Saving Money on Textbooks

As summer winds down, many of us are getting ready to head back to college, or may be starting out as a freshman. Back to school shopping isn’t as exciting as I remember it being when I was a little girl, when my mom bought whatever I needed to get ready for school. Back then, we would buy notebooks, pencils, backpacks, shoes, lunch boxes, and all that other fun stuff. I’ll always remember the popular Lisa Frank folders I loved to handpick for every subject! These days, my big purchase for the start of the school year istextbooks. Buying them is definitely not as fun as picking out the perfect pencil case.
I think everyone will agree with me when I say that the price of textbooks is downright outrageous. My freshman year of college, I spent over $600 on books at the school book store for just the first semester! (By the way, this was one of my first credit card purchases, and it took me way too long to pay the balance off!) Anyway, I spent all of this money my first semester because I honestly didn’t know what I was doing. I just knew that I wanted to be a good student, and I didn’t want to fall behind as a result of not having the right books. I eagerly headed to the bookstore before my classes even began and spent more money than I expected, but I was on my way to being a great student already, right?By the end of that first semester, I realized I had made a huge mistake. I learned that some professors do not ever use the book that their department requires them to use. Some professors will say to buy multiple books for one class, but will neglect to tell you that the books might only be used for a chapter or two. At the end of the semester, I had a book that was still in the plastic wrap that it was in when I bought it. I never used it once, yet had a great grade in the class. I also learned that there were so many alternatives to buying text books, and once I utilized them, I saved so much money! Here is my advice for saving money on text books:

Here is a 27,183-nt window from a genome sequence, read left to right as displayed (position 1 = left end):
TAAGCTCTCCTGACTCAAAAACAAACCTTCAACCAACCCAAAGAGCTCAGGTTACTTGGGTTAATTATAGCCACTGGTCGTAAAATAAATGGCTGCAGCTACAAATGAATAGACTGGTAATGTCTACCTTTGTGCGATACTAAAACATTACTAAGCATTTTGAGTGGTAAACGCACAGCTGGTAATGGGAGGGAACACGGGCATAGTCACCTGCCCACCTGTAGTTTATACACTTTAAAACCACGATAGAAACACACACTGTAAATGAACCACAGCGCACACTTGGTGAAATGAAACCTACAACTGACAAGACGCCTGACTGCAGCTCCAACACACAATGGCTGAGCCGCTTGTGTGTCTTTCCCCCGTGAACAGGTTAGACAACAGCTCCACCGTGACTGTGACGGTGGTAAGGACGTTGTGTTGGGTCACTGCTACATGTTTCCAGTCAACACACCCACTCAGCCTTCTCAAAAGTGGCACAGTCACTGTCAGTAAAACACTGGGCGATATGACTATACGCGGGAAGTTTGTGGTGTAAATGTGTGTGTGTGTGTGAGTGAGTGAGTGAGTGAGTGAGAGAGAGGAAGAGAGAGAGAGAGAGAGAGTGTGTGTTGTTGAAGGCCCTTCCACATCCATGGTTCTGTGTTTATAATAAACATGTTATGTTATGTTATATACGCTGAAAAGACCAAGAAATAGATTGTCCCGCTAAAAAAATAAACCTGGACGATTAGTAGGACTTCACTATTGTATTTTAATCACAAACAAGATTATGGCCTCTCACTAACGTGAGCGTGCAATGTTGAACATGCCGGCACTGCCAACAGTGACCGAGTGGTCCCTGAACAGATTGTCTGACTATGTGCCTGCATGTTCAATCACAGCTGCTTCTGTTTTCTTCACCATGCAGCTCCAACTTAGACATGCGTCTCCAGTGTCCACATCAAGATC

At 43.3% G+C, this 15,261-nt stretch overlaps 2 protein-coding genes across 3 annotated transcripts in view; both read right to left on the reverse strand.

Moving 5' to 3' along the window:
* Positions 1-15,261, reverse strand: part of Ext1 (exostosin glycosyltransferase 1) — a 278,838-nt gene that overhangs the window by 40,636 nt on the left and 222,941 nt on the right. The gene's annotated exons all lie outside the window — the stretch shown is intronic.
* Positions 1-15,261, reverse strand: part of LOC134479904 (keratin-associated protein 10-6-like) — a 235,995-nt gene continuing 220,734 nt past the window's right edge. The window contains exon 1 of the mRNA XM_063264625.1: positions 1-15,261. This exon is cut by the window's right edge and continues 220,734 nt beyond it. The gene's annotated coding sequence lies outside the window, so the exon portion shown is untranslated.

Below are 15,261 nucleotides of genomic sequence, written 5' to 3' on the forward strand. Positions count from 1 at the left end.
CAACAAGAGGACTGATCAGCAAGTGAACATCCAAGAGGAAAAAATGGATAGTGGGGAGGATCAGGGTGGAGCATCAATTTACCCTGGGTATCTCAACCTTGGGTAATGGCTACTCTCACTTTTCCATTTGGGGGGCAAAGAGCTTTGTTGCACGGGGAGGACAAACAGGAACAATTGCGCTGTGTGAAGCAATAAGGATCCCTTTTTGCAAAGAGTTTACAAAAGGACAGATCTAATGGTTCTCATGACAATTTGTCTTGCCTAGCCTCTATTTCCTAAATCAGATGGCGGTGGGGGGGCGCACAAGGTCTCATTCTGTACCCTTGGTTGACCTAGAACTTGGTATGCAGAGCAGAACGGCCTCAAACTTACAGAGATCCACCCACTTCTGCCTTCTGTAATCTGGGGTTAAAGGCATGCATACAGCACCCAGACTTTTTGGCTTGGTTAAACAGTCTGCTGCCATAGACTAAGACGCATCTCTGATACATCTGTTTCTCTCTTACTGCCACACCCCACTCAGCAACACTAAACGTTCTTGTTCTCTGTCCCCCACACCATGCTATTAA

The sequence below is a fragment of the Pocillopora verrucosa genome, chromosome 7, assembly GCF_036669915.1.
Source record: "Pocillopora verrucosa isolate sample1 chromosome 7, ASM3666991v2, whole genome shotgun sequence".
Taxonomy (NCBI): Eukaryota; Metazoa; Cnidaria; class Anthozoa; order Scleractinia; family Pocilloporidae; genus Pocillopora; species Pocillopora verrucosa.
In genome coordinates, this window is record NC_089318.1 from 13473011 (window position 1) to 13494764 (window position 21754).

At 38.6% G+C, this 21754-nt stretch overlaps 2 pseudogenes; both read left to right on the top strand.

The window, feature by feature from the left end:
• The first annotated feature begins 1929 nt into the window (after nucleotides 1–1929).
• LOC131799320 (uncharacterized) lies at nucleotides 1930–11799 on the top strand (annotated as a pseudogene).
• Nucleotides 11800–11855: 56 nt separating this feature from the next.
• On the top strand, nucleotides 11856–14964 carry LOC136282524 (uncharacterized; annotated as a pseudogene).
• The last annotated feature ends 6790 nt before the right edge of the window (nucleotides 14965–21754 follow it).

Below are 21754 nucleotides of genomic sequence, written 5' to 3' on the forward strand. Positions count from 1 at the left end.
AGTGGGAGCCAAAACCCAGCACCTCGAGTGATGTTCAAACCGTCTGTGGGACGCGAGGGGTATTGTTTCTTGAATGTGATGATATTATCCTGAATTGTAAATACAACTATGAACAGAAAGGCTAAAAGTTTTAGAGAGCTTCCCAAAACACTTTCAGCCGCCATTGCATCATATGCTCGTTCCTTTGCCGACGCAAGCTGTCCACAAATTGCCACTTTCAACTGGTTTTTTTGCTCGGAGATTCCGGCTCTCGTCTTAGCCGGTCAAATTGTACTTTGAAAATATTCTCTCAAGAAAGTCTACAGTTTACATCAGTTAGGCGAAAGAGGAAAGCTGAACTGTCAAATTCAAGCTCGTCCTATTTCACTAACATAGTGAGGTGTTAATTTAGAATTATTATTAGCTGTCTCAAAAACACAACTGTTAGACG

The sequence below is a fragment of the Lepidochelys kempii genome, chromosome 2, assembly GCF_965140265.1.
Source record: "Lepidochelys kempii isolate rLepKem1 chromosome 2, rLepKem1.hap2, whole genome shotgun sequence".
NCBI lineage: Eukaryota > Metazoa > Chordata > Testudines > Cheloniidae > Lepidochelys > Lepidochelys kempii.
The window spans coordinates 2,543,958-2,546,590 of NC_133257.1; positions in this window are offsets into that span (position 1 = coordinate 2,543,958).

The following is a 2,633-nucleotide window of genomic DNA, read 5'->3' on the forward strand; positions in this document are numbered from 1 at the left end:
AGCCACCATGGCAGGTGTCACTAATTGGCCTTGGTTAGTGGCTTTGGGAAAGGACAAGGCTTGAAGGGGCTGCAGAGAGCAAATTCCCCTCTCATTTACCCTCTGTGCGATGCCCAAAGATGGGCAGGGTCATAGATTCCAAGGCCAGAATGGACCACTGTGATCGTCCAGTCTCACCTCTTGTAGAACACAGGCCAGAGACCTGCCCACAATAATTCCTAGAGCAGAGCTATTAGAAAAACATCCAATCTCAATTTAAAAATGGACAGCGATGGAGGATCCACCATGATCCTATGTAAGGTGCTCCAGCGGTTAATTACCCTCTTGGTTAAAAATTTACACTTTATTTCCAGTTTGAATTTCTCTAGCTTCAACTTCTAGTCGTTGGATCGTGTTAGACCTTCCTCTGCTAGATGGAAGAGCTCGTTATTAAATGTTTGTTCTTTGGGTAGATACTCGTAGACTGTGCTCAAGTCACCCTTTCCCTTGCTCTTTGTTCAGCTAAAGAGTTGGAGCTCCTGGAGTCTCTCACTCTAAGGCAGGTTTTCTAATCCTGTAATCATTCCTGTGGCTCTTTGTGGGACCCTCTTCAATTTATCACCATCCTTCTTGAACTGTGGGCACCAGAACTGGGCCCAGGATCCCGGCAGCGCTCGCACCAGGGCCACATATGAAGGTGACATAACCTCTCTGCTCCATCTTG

• Check your school’s library. There might be a copy or two of the book you need there. Sometimes you are able to rent the book for a period of time, but some schools have different rules for taking out books. If you can’t leave the library with a particular book, just use it when you are at the library. Often, you will be doing homework and studying there anyway – especially if you’re living in the dorms.
  • Try sharing a book with a friend who is in your class. My friend and I once shared a calculus book that we couldn’t find a good deal on. We split the big cost of one book, and divided time during the week with it. It was a little inconvenient at times, but it saved me more than $100 so it was worth it to me. It was also a good reason to make myself study with a friend and not procrastinate on doing homework because he was waiting to use the book.
  • Rent the book on websites like chegg.com, www.valorebooks.com , www.ecampus.com or even www.amazon.com . Your rental period will be as long as the semester, and it is so much cheaper than buying the book. I found a few incentives for renting besides the lower price. You won’t have to worry about selling your book at the end of the semester for a fraction of what you paid. You also won’t have it sitting around taking up space once you’re done with it. And, sometimes, the person who had it will highlight sections of the book and make notes, which was great when I was in a rush to read or get work done.
  • Make sure you actually need the book to succeed in the class. On the first day of class, professors usually go over the syllabus and will mention the book they use at some point. I have been in many classes with professors that will encourage students to buy an older edition of the book. Sometimes it is missing a chapter or has a few small changes, but it will be much cheaper than the latest edition. Professors are usually happy to help their students find a way to save money on their books!
  • Before I picked electives, I checked out the textbooks listed for the class. I once picked an early childhood education class just to fill my schedule, but dropped in once I saw that the book cost almost $400. I found a better class with a cheaper book.

It pays to shop around when purchasing textbooks, just like when we shop for clothes, food, and anything else we buy. Doing a little research can save you some serious cash on textbooks, to make sure you don’t just run to the bookstore and buy every book without trying the alternatives first!

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